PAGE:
Painting by Belynda Wilson Thomas

It’s up to you today to start making healthy choices. Not choices that are just healthy for your body, but healthy for your mind. Steve Maraboli

Last night the book club met at a coffee shop. We were going to have our Christmas dinner in January but no one had a place they wanted to go, so we ended up going to Starbucks.  We were lucky to get a table. The baby that was born when I first joined the book club turned eighteen and was celebrating his one year anniversary with his girlfriend, his Mom had to leave early to pick them up.

We’ve added a couple of new members so we can meet more regularly. When the membership is too small it makes it hard to meet as everyone’s schedules don’t mesh.

One of our youngest members whose oldest is also eighteen said that the book club has been really important to her. She’s stayed home and raised her kids and hasn’t been out in the workforce for thirteen years. She doesn’t miss working but she does miss the social aspect of work.

“We lose ourselves in motherhood,” she says. “We need to find ourselves again.”

“What have you found?” One of the newest members asks.

“I’m not there yet,” she replies.

The book club is not made up of a bunch of close friends. We’ve become friends over the years, but we mostly meet over books, coffee, tea, and conversation. We have shared conversations that would have been hard to have with other people. We read books that shine a light on something, and from that starting point, we can talk.

We are a group of women who talk about the important things in life and share what we’ve learned along the way. Someone always has a story to tell about something that has happened to them or someone they know. Last night was no different.

What mental health needs is more sunlight, more candor, and more unashamed conversation. Glenn Close

Being connected to other people is important for our health. People with fewer social connections have more risk of early death. What does this say about us as our families become smaller and smaller?

People who make new social connections are less likely to develop depression, and people who maintain and build their social group connections have greater well-being during major transitions like retirement.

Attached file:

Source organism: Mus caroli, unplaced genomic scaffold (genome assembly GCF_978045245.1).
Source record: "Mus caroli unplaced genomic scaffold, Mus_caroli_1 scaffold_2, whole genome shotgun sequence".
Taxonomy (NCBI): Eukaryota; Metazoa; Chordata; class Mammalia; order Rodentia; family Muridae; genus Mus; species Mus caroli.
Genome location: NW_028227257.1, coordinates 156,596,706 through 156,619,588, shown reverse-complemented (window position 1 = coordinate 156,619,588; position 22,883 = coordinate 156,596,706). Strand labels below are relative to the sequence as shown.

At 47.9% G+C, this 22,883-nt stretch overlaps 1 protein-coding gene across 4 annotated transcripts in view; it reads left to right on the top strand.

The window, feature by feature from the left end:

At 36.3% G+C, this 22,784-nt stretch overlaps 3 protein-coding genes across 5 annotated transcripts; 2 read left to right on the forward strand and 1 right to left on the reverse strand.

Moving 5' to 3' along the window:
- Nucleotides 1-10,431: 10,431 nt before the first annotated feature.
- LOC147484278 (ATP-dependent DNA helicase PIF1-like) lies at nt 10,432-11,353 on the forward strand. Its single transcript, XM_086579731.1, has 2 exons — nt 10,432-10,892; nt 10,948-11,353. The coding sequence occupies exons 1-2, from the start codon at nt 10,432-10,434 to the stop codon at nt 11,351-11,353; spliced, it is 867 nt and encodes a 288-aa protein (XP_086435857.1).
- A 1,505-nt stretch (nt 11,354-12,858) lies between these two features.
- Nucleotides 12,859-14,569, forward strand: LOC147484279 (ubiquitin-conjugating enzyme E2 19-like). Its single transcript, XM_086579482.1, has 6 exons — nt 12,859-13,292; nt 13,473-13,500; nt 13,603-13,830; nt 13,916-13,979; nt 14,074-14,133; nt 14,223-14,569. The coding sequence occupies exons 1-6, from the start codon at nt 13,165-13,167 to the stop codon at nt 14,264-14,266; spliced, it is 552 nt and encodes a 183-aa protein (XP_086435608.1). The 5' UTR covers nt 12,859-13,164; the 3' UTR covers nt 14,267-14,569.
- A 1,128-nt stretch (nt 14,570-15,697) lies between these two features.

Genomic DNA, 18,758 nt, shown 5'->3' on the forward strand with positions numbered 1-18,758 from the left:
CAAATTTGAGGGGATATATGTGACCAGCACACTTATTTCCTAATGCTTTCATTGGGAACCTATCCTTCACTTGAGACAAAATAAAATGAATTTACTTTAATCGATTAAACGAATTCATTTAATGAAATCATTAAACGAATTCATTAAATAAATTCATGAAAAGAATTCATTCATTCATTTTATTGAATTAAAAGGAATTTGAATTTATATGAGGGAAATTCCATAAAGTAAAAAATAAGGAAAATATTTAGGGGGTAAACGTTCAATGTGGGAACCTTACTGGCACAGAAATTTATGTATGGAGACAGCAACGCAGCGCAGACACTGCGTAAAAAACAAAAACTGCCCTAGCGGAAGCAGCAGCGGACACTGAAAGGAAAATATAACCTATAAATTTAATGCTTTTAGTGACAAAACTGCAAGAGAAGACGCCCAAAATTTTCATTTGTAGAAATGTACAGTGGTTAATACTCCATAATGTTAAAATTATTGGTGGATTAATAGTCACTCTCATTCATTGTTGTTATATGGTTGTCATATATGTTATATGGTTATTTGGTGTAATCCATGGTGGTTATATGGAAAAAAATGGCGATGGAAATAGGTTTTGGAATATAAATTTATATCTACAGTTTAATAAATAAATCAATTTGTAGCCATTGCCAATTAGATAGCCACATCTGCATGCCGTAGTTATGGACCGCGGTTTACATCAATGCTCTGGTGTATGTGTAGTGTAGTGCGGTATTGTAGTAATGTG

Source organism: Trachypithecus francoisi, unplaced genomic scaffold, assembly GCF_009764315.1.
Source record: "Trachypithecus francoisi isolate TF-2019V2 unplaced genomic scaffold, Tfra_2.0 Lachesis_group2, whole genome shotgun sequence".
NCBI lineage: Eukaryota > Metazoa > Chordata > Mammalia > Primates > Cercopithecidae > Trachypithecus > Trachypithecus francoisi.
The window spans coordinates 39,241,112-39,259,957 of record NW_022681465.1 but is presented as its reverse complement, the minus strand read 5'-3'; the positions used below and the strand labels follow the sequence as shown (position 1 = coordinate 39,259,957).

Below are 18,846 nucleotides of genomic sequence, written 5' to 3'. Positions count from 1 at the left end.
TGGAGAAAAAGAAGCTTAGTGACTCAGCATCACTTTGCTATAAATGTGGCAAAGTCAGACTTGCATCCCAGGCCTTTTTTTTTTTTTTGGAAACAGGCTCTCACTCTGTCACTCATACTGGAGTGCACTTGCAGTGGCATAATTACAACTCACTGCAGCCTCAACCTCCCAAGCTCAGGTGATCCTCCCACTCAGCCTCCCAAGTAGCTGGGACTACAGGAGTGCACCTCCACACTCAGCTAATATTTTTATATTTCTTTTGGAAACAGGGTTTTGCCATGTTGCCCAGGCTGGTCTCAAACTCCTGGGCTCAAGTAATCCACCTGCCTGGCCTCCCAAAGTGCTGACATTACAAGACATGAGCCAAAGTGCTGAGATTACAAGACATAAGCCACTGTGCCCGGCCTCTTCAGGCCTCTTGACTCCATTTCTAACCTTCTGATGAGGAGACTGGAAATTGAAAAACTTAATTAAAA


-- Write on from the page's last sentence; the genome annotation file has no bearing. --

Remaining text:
There is a correlation between social connectedness and mental health. 25,000 New Zealand adults were studied over four years using the longitudinal New Zealand Attitudes and Values Study. It was found that when a person’s level of social connection goes down, they experience worse mental health a year later.

The relationship also went the other way; people with good mental health were more socially connected a year later. The influence of social connectedness on mental health over time was about three times stronger than the other way around.

How can we harness the power of social connection to improve our health and the health of our communities? Social connectedness is more than mere contact with other people, or even being a member of social groups. It is about feeling you belong to that group; that you trust others and they trust you in a shared purpose, and that group members can rely on each other.

It seems we need to find groups we can belong to that are trusting, supportive and have a shared meaning and purpose. That purpose can be anything; it might be a community garden, book club, service organization, church, building houses for Habitat for Humanity, Alanon, 12 step programs, or Toastmasters.

Do we have enough social connectedness? Is there a group we should start, or join?

If we start being honest about our pain, our anger, and our shortcomings instead of pretending they don’t exist, then maybe we’ll leave the world a better place than we found it. Russell Wilson

I didn’t speak to anyone about postpartum depression, I was very reluctant. Four of my friends felt the same way I did, and everyone was too embarrassed to talk about it. Adele

About a third of my cases are suffering from no clinically definable neurosis but from the senselessness and emptiness of their lives. This can be defined as the general neurosis of our times. C.G. Jung

Thank you for reading this post. I hope you enjoyed it. I hope you will come back and read some more. Have a blessed day filled with gratitude, joy, and love.

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The Power of Eight: Harnessing the Miraculous Energies of a Small Group to Heal Others, Your Life, and the World Paperback – Sep 25 2018

by Lynne McTaggart (Author) 4.6 out of 5 stars 171 ratings

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